finger pointing

pointing fingerAn olden bit of anatomically accurate and metaphorically apt wisdom: When you point your finger at someone, remember three fingers point back at you. Jesus said it first and rather pointedly (sorry, I couldn’t resist!): “Do not judge. Why do you see the speck in your neighbor’s eye and not notice the log in your own?” (Matthew 7.1a, 3).

With a tad more than six decades of living and nearly forty years of pastoral ministry observing human behavior, another idiomatic word comes to mind: Easier said than done.

Why is it easier, simpler to commend, command that we not judge others than for us not to do it?

In a positive sense, it’s because we all make judgments (differentiations, distinctions) all the time in relation to everything and everyone around us. This is an aspect of the necessary act of discernment as we, seeking to make meaning of our existence, claim what’s real and true for us. And sometimes, for it can’t be avoided, our awareness of our reality, our truth is cast in the shadows of our perceptions of what is undesirable about others.

Yet, speaking always only for myself,  it is through the lens of my impossible to ignore dislikes that I (and this is one instance when a self-centered focus is not a conceited thing!) have beheld how to pay less attention to the person at the end of my finger, the one with the speck, and concentrate more on the three fingers pointing back at me and my log (verily, my cross that Jesus bids that I take up and carry as a I follow him).

I have discovered (and I can’t recall when this insight first dawned) that whenever I, annoyed or angry, point and say, “You… (followed by my description of what you did or said that I wish you hadn’t or what you didn’t do or say that I wish you had, and, depending on the depth of my dudgeon, accompanied by my unpleasant references to your unpraiseworthy personality traits), the root of my irritation is always internal. For whatever it is that you did or said or didn’t do or say, I am the one who has reacted, often strongly. Hence, in honesty with myself and in fairness to you, before I say a word, I need to examine my mind and heart to discern what it is that has been disturbed. Usually it is some deep wound of a long ago, but unforgotten hurt, some unresolved feeling of loss or emptiness, or some still unmet longing or need that you unknowingly, inadvertently stirred up. And whenever this realization occurs, my first word, in truth’s necessity, must be, “This is not about you, but about me.” And if I am to continue speaking with integrity, then I must tell you what your action or inaction has triggered within me.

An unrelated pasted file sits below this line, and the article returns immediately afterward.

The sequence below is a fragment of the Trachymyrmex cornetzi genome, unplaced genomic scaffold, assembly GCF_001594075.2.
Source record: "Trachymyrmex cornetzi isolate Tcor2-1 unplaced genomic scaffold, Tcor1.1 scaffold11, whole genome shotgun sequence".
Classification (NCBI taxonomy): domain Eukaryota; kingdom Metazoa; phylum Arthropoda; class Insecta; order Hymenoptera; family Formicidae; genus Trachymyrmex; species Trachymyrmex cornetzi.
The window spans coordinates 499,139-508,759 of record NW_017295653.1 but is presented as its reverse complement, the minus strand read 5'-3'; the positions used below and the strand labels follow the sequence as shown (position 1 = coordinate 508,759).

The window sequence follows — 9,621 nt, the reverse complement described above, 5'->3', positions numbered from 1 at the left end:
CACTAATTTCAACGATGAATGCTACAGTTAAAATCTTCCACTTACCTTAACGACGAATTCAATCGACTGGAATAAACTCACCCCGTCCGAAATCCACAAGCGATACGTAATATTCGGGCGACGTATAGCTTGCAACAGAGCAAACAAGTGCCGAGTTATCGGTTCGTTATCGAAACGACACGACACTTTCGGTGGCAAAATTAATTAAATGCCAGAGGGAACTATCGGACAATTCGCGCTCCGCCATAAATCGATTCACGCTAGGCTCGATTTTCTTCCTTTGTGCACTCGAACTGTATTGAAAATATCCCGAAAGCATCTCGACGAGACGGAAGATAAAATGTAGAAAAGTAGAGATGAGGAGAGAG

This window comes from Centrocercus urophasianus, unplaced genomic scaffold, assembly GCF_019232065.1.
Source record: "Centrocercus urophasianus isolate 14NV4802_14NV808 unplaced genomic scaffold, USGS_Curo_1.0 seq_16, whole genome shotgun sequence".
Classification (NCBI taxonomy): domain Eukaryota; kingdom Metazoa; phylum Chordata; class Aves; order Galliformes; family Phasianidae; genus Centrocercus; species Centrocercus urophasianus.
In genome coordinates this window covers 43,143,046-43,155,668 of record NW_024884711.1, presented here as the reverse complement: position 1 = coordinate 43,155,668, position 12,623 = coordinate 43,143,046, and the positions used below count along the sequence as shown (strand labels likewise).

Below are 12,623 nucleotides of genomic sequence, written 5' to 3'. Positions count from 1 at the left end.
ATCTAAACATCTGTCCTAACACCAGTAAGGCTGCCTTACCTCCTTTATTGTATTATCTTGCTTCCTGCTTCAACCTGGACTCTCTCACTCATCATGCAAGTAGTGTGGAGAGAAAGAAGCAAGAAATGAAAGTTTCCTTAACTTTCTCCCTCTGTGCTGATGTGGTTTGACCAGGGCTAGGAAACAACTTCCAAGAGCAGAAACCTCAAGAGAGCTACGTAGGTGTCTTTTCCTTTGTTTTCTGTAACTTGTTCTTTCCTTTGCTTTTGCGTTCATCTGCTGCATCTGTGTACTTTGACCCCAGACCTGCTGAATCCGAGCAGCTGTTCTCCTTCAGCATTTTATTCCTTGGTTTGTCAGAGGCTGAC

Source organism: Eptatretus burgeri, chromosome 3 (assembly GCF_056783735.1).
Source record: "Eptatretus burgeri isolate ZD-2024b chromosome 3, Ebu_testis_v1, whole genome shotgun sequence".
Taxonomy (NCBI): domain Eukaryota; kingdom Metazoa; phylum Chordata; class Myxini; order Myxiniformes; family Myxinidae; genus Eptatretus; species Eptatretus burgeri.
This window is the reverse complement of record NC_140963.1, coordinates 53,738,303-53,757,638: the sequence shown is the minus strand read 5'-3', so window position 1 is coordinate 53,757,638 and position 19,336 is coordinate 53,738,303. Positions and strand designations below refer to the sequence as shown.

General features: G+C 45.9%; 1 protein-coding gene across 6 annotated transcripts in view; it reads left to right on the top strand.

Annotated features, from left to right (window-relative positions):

I cannot confess always to be in my best mind and heart so to follow this practice. Yet, when I am and when I do, I have found that it serves well my calling to be loving and just.

Even so, I dare not claim any higher consciousness, greater righteousness than anyone else. Still, I also confess that when I see one point an angry finger at another and speak, saying, “You…”, followed by criticism of that person and without one’s admission of one’s own internal hurt, I feel the pain of a loss of an opportunity for candid, caring dialogue.

2 thoughts on “finger pointing

  1. You’ve hit on one of my pet peeves Paul. In my mind, pointing a finger as you described it is one of the worst things you can do while communicating. In my line of work there is an over abundance of finger pointing, literally and figuratively. I work hard in my heart and mind never to point my finger at someone, even if they are doing so to me. NOT easy at all!!! Trying to be loving and just can be so difficult, but the pain and loss of not doing so (as you stated so well) can be even worse.

    In my security role I often have to intervene between two or more “finger-pointing” people and try to restore calm and dialogue. I often suggest that everyone involved put their hands behind their backs as we talk, for a moment taking away the “accusatory finger” and its destructive power. When that works, calm dialogue and active listening can often lead to better understanding of the issue and faster resolution. There’s a lot to be said for being loving and just. More folks should try it.


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